Medical Research Council - London Institute of Medical Sciences

Now in our 7th year of bringing you beautiful imagery from biomedical science every day

New Imaging Techniques II Clear to Fly

Clearing away fruit fly tissue to visualise neuronal networks at the single-cell level

04 December 2018

Clear to Fly

Fruit flies share around 60% of their genes with humans, so it’s not surprising that some aspects of our development are similar, too. Peaking inside a fly’s brain can reveal clues about own early nervous system, but there are challenges. This fly’s huge compound eyes normally contain coloured pigments which interfere with laser light used by powerful microscopes. But a new technique called ‘FlyClear’ sluices away the pigmentation, clearing the blocking chemicals but leaving the fly’s brain intact and transparent. Using gentle ultramicroscopy, tiny networks of neurons stretching behind the eyes to the brain are picked out, artificially coloured here in green. Applying these techniques to flies of different ages might reveal clues about how neurodegenerative diseases disrupt these networks – a vital step towards treatments.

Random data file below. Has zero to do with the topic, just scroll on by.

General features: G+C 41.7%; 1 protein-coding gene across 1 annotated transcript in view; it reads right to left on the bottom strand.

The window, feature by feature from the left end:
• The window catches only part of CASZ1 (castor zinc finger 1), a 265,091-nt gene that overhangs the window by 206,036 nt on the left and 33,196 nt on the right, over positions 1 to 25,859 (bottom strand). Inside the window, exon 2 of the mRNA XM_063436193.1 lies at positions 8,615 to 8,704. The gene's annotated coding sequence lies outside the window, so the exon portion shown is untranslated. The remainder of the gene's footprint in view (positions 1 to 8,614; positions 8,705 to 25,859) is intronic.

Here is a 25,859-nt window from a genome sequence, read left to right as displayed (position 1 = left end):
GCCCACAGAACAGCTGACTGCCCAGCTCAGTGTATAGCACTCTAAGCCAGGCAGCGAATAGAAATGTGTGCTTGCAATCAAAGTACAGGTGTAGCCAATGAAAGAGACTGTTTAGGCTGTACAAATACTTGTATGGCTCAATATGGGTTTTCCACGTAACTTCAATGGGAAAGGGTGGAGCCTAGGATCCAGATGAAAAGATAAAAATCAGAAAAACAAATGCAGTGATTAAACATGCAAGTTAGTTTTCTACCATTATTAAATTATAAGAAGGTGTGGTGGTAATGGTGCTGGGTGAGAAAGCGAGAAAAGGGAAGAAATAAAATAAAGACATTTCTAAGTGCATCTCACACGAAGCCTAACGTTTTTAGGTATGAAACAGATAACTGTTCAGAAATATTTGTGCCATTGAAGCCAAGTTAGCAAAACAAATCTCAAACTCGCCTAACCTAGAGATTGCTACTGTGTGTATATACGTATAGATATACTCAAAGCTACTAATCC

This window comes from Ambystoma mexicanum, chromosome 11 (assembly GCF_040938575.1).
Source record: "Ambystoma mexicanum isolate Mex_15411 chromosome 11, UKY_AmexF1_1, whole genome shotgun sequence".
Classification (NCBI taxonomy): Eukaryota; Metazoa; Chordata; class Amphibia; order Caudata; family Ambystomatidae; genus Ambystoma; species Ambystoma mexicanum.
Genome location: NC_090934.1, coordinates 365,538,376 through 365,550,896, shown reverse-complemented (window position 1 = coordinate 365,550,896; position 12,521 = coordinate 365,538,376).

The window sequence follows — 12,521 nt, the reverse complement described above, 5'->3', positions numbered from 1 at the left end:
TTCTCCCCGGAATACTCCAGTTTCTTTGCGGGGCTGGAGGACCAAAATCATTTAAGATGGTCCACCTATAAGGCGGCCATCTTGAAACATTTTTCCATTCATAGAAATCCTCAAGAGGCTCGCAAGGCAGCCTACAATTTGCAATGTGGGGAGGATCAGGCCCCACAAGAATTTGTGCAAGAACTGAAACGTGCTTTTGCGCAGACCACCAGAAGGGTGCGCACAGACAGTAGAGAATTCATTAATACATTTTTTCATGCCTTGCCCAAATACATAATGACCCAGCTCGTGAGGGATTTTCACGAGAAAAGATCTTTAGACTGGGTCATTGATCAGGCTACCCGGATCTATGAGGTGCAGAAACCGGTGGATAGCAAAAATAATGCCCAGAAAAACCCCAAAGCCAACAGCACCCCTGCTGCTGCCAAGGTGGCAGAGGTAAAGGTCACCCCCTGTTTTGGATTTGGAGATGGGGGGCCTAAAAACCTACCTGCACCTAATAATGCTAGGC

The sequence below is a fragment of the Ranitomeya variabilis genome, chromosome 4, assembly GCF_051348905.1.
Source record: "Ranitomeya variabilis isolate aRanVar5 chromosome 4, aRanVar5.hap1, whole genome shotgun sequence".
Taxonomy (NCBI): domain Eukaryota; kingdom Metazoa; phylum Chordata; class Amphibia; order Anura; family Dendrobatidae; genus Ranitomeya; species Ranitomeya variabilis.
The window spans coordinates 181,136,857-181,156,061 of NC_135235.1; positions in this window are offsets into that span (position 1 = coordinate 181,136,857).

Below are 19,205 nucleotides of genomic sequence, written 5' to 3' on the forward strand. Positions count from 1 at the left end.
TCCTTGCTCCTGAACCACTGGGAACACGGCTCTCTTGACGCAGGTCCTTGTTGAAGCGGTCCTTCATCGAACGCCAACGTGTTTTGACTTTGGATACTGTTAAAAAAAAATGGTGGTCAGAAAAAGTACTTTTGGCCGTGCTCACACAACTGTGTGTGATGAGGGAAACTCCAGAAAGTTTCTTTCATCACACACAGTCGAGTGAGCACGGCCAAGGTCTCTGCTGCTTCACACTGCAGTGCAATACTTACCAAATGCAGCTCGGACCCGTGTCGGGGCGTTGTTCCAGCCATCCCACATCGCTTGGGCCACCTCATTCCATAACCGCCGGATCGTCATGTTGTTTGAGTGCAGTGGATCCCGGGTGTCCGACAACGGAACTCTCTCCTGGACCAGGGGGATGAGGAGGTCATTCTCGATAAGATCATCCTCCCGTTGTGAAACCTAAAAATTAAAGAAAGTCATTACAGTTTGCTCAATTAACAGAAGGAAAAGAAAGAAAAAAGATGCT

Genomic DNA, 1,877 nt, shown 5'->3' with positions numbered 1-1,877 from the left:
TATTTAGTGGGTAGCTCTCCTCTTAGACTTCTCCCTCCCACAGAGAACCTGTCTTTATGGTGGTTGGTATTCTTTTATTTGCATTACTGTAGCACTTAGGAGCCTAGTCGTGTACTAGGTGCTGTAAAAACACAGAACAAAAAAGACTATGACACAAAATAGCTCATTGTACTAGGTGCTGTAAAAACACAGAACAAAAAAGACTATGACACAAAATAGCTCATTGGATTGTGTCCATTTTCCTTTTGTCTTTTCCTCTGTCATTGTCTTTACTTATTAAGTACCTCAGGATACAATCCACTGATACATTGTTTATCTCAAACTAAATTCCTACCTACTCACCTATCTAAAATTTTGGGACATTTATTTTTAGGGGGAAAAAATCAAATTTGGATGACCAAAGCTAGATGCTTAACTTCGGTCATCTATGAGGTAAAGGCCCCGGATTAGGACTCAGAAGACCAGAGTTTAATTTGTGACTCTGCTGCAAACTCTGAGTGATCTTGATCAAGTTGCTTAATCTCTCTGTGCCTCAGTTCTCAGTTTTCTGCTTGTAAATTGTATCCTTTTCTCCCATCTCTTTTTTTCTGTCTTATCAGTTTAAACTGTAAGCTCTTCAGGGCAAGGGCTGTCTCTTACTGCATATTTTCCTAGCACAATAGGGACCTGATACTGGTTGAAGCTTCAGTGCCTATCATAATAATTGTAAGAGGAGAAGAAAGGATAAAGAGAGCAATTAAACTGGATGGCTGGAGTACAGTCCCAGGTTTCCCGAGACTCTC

Written by John Ankers

Search The Archive

Submit An Image

What is BPoD?

BPoD stands for Biomedical Picture of the Day. Managed by the MRC London Institute of Medical Sciences the website aims to engage everyone, young and old, in the wonders of biomedicine. Images are kindly provided for inclusion on this website through the generosity of scientists across the globe.

Read More

BPoD is also available in Catalan at www.bpod.cat with translations by the University of Valencia.